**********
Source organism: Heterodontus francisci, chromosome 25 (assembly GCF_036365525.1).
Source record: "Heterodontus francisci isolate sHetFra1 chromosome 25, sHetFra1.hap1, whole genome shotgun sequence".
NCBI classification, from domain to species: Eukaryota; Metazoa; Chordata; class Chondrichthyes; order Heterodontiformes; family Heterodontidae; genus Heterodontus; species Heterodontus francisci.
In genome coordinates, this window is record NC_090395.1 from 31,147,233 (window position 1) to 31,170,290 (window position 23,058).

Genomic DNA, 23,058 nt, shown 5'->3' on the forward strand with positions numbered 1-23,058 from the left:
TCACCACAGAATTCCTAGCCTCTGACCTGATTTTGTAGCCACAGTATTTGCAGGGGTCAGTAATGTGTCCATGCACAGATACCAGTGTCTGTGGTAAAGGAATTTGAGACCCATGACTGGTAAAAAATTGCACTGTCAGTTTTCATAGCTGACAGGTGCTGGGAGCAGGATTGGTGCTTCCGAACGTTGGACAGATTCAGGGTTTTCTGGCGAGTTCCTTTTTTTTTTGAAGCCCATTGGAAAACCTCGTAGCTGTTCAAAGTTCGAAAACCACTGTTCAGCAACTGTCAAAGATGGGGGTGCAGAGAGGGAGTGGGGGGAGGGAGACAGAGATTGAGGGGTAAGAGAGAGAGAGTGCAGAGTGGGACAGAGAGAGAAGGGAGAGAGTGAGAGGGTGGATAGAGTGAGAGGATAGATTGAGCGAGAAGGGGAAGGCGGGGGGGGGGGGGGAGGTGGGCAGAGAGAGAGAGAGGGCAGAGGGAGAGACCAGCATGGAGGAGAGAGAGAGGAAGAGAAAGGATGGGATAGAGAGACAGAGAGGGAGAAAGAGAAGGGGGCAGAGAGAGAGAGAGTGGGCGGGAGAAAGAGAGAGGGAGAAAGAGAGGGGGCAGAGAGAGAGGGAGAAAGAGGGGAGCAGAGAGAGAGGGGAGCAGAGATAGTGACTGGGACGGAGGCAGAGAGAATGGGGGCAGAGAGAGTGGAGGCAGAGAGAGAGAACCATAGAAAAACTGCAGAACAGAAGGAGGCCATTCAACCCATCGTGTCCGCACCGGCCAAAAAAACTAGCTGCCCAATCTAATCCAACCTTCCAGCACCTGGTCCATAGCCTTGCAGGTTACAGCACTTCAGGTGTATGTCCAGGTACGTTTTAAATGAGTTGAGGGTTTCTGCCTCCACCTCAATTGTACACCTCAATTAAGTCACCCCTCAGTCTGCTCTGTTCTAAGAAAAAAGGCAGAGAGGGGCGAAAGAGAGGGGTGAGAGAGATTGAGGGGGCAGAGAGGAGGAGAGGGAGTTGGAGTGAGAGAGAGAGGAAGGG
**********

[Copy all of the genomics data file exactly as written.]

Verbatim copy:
Source organism: Heterodontus francisci, chromosome 25 (assembly GCF_036365525.1).
Source record: "Heterodontus francisci isolate sHetFra1 chromosome 25, sHetFra1.hap1, whole genome shotgun sequence".
NCBI classification, from domain to species: Eukaryota; Metazoa; Chordata; class Chondrichthyes; order Heterodontiformes; family Heterodontidae; genus Heterodontus; species Heterodontus francisci.
In genome coordinates, this window is record NC_090395.1 from 31,147,233 (window position 1) to 31,170,290 (window position 23,058).

Genomic DNA, 23,058 nt, shown 5'->3' on the forward strand with positions numbered 1-23,058 from the left:
TCACCACAGAATTCCTAGCCTCTGACCTGATTTTGTAGCCACAGTATTTGCAGGGGTCAGTAATGTGTCCATGCACAGATACCAGTGTCTGTGGTAAAGGAATTTGAGACCCATGACTGGTAAAAAATTGCACTGTCAGTTTTCATAGCTGACAGGTGCTGGGAGCAGGATTGGTGCTTCCGAACGTTGGACAGATTCAGGGTTTTCTGGCGAGTTCCTTTTTTTTTTGAAGCCCATTGGAAAACCTCGTAGCTGTTCAAAGTTCGAAAACCACTGTTCAGCAACTGTCAAAGATGGGGGTGCAGAGAGGGAGTGGGGGGAGGGAGACAGAGATTGAGGGGTAAGAGAGAGAGAGTGCAGAGTGGGACAGAGAGAGAAGGGAGAGAGTGAGAGGGTGGATAGAGTGAGAGGATAGATTGAGCGAGAAGGGGAAGGCGGGGGGGGGGGGGGAGGTGGGCAGAGAGAGAGAGAGGGCAGAGGGAGAGACCAGCATGGAGGAGAGAGAGAGGAAGAGAAAGGATGGGATAGAGAGACAGAGAGGGAGAAAGAGAAGGGGGCAGAGAGAGAGAGAGTGGGCGGGAGAAAGAGAGAGGGAGAAAGAGAGGGGGCAGAGAGAGAGGGAGAAAGAGGGGAGCAGAGAGAGAGGGGAGCAGAGATAGTGACTGGGACGGAGGCAGAGAGAATGGGGGCAGAGAGAGTGGAGGCAGAGAGAGAGAACCATAGAAAAACTGCAGAACAGAAGGAGGCCATTCAACCCATCGTGTCCGCACCGGCCAAAAAAACTAGCTGCCCAATCTAATCCAACCTTCCAGCACCTGGTCCATAGCCTTGCAGGTTACAGCACTTCAGGTGTATGTCCAGGTACGTTTTAAATGAGTTGAGGGTTTCTGCCTCCACCTCAATTGTACACCTCAATTAAGTCACCCCTCAGTCTGCTCTGTTCTAAGAAAAAAGGCAGAGAGGGGCGAAAGAGAGGGGTGAGAGAGATTGAGGGGGCAGAGAGGAGGAGAGGGAGTTGGAGTGAGAGAGAGAGGAAGGG